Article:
Now, I know many of you are still getting your heads around the screwcap. Its presence in the on-trade is increasing significantly year on year largely as a result of the suppliers who are encouraging producers to embrace it, with end users mostly positive about its easy-going nature and complaint-free service no more, 'er, is this wine supposed to smell like wet cardboard?
Most wine writers, too, are trumpeting the screwcap, continually frustrated by unacceptably high levels of cork taint and failing to be turned on by other forms of closure.
It's not just entry-level wines that are bottled under screwcap, either there are some pretty fancy wines out there that you can open with a bit of wrist action. And it's not only the Aussies and Kiwis who are doing it screwcapped wines are turning up from all over the world. Even Chablis producer Michel Laroche is giving it a go.
Ensuring best practice
There's even a new book about screwcaps. Aussie wine writer Tyson Stelzer has written Taming the screw: A manual for winemaking with screwcaps to ensure best practice, since lack of knowledge about the closure could damage the reputation of both the producers and the screwcap, he reckons.
Next year, nearly 90% of Australia's wines will be sealed under screwcap, while in New Zealand, this figure has increased from 1% in 2001 to a staggering 70% in 2004.
But the closure debate at this year's London International Wine & Spirits Trade Fair, held in London recently, turned up a serious contender to the screwcap throne cue Diam.
While many agree the screwcap is currently the best closure for young wines, it's not perfect. Some wines sealed under screwcap display a 'reduced character resulting from the presence of sulphur compounds (known as 'reduction), while other critics grumble that screwcaps can mute the fruit.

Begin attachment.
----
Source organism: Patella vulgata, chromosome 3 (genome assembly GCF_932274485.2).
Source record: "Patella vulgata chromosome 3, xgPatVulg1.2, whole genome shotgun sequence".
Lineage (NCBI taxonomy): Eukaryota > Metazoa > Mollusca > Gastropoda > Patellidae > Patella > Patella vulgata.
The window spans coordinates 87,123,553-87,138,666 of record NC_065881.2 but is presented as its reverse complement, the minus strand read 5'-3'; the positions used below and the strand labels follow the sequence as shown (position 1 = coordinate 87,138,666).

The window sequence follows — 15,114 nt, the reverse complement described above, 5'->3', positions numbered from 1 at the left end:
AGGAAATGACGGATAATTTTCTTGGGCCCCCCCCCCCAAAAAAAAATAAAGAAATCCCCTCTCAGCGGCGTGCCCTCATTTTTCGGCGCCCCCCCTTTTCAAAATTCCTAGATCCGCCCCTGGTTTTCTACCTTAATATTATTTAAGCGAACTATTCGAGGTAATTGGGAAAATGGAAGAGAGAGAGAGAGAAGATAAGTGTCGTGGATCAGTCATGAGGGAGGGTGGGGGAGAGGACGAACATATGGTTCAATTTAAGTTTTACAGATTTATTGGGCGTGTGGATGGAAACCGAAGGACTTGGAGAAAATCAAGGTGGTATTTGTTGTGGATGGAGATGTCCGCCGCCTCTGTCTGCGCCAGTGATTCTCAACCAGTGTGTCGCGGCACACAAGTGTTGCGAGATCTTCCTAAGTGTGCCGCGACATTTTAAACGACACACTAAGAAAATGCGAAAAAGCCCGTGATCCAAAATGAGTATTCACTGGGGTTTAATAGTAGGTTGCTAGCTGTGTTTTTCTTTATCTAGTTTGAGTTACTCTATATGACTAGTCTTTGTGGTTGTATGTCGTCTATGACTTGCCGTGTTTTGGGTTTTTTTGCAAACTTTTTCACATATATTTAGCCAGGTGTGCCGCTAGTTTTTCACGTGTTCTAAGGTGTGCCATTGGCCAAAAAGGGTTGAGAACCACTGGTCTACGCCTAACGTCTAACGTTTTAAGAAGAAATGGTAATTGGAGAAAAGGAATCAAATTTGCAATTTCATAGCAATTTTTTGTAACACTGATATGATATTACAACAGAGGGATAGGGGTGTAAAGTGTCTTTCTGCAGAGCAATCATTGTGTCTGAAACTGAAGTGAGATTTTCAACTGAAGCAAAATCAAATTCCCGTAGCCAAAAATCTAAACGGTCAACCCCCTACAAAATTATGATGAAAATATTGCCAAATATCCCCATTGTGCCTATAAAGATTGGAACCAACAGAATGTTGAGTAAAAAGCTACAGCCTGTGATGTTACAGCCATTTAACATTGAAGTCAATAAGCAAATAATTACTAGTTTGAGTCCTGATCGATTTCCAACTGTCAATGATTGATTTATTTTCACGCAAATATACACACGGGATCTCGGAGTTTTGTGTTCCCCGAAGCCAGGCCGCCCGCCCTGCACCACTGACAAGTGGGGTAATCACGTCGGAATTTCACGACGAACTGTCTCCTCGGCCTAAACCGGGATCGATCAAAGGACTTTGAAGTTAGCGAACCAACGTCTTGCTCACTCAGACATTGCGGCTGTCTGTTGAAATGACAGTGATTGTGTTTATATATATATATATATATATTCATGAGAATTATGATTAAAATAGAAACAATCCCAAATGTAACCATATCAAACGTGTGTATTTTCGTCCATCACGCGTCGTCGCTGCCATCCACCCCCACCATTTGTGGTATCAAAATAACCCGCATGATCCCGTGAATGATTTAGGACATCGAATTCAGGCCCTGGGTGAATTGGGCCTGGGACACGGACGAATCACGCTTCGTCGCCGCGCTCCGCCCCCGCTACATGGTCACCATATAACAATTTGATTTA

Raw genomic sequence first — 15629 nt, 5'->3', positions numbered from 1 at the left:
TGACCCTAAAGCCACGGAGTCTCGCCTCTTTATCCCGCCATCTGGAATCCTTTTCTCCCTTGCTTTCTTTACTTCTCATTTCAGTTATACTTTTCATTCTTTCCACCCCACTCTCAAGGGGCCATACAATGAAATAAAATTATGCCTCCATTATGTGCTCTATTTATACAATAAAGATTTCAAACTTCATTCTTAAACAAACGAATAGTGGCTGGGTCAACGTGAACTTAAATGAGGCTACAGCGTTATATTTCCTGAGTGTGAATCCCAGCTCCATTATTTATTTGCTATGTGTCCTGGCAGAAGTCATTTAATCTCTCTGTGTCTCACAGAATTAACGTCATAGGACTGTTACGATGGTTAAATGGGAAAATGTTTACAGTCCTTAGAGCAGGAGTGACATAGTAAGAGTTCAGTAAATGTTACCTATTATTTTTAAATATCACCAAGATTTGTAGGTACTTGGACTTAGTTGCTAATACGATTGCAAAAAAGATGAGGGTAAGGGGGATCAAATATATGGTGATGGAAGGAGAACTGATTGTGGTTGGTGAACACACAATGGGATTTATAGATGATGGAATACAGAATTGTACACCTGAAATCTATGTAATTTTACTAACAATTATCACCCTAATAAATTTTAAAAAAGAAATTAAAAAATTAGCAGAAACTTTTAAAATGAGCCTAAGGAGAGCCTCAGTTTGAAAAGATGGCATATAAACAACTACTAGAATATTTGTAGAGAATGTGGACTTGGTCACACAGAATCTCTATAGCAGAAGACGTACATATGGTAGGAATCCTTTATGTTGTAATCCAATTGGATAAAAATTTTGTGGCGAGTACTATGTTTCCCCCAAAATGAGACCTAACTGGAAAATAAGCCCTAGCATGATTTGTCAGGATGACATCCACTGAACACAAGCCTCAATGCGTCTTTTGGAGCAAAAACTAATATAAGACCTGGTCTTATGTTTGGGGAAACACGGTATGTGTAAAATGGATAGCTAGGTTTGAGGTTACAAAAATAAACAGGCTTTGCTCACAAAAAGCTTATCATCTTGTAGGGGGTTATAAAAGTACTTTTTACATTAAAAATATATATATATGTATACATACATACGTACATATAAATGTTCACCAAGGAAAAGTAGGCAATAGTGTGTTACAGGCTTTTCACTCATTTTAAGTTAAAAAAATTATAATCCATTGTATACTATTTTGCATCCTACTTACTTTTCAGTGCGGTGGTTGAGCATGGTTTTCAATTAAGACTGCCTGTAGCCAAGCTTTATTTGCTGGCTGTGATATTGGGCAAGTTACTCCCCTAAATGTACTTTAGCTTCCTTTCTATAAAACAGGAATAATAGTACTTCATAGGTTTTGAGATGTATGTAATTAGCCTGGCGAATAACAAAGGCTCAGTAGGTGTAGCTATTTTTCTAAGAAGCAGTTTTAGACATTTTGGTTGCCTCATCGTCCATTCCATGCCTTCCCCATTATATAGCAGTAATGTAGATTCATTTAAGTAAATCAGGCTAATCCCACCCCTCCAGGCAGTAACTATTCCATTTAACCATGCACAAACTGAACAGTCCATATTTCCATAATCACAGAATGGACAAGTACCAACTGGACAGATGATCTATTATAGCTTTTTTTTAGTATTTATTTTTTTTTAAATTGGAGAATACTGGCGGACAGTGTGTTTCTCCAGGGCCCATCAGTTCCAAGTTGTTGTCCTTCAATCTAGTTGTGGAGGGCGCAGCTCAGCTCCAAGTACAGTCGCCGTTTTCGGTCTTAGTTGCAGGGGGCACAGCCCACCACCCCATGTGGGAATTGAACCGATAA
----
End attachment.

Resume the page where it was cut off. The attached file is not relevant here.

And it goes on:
Doubters are predicting that this huge shift to screwcaps is premature what do we really know about how wines develop under screwcaps, or how often reduction defects are found in screwcapped wines? 'They're jumping out of the frying pan and into the fire, declared flying winemaker John Worontschak at the debate, who would rather use a natural or plastic cork any day.
The Diam closure, made by French company Sabate, may have the answers. First, it looks like a cork and it is, indeed, a cork-based closure. Yet it is not plagued by cork taint or 2,4,6-trichloroanisole, to give it its proper name.
Sabate worked closely with the French Atomic Energy Commission's gloriously named Fluids and Membranes Laboratory to develop the patented Diamant process, which extracts these unwanted molecules from the raw cork.
Second, being cork-based, it's more environmentally friendly than the metal-lined screwcap. The signs so far are good seven years (and E30m) in the making, Diam is now gearing up for mass production.
Impressed by the freshness
So who is convinced? Says French heavyweight Maison Louis Jadot, which has been regularly monitoring the closure's progress against other alternatives: 'We've been impressed by the freshness of the wines, the intensity of the aromas and the lack of bottle-to-bottle variation. And Sainsbury, which uses the Diam closure on some of its lines, claims it hasn't heard a single grumble from customers.
But before you start demanding that your supplier hand over Diam-stoppered bottles, most at the debate agreed that it's good to have a choice of closures. Former M&S wine buyer turned winemaker Sam Harrop, MW, says: 'I believe there's no one closure around right now. But that doesn't mean we should stop looking for the ultimate closure we never should.